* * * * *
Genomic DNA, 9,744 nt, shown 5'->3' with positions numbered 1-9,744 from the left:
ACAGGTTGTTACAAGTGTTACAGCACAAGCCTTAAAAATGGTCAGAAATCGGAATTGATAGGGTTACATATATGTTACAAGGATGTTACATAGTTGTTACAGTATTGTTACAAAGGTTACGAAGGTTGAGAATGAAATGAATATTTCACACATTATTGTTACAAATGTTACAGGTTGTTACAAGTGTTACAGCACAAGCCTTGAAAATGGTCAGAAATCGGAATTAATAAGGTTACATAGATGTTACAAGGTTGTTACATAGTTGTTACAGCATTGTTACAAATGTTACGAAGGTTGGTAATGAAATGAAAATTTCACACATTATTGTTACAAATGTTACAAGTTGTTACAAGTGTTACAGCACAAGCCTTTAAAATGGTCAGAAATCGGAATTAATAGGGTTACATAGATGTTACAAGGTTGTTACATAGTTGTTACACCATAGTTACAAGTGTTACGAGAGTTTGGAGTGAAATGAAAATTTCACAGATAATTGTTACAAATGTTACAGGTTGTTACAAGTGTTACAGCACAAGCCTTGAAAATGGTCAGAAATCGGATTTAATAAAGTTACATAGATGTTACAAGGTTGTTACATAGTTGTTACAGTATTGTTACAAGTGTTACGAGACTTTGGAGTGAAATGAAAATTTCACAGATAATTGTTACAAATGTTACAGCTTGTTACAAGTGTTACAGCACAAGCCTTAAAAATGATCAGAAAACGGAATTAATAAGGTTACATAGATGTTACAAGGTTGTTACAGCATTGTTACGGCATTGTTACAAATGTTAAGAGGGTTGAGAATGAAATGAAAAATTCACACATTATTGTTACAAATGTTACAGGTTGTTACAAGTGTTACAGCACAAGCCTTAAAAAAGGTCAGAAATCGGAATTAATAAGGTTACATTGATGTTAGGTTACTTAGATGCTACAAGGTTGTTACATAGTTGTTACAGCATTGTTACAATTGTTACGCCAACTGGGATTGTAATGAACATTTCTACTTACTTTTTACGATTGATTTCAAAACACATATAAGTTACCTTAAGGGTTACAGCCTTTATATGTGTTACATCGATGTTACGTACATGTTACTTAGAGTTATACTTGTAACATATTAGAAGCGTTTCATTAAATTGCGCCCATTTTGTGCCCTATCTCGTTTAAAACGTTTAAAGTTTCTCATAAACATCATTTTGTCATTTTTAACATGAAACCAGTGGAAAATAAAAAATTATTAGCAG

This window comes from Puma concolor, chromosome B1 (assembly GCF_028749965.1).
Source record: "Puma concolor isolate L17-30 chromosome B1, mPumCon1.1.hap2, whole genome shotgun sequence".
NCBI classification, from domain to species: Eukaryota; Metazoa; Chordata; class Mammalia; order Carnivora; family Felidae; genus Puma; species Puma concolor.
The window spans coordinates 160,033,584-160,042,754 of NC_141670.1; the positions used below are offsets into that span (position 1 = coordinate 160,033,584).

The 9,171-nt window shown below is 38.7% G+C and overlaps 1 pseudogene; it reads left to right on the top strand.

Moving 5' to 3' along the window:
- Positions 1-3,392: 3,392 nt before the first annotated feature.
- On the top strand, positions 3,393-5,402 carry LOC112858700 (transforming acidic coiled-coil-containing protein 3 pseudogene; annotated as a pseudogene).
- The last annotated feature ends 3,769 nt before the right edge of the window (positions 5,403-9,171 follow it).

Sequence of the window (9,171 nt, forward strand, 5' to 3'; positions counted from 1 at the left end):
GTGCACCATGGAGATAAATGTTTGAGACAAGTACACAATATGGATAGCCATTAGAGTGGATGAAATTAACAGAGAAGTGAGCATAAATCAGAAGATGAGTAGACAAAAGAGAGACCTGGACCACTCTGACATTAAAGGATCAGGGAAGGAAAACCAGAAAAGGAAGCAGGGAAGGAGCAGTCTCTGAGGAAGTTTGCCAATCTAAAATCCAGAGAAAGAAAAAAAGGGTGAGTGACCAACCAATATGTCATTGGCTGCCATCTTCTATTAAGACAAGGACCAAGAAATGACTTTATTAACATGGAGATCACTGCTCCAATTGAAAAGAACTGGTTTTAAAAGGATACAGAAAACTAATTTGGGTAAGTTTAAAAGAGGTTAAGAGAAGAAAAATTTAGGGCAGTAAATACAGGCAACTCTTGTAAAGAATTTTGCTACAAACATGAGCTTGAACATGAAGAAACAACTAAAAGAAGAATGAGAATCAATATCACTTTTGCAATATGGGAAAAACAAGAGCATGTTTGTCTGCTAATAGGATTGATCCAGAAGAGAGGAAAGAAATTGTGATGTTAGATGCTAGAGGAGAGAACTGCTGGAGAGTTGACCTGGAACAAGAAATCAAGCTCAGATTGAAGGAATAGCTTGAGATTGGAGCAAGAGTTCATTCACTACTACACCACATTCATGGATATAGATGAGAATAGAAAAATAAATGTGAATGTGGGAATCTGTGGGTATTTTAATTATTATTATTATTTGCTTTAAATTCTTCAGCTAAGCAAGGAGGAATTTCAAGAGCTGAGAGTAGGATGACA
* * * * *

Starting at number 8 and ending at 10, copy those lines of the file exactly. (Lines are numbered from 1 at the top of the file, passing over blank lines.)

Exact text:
Moving 5' to 3' along the window:
- Positions 1-3,392: 3,392 nt before the first annotated feature.
- On the top strand, positions 3,393-5,402 carry LOC112858700 (transforming acidic coiled-coil-containing protein 3 pseudogene; annotated as a pseudogene).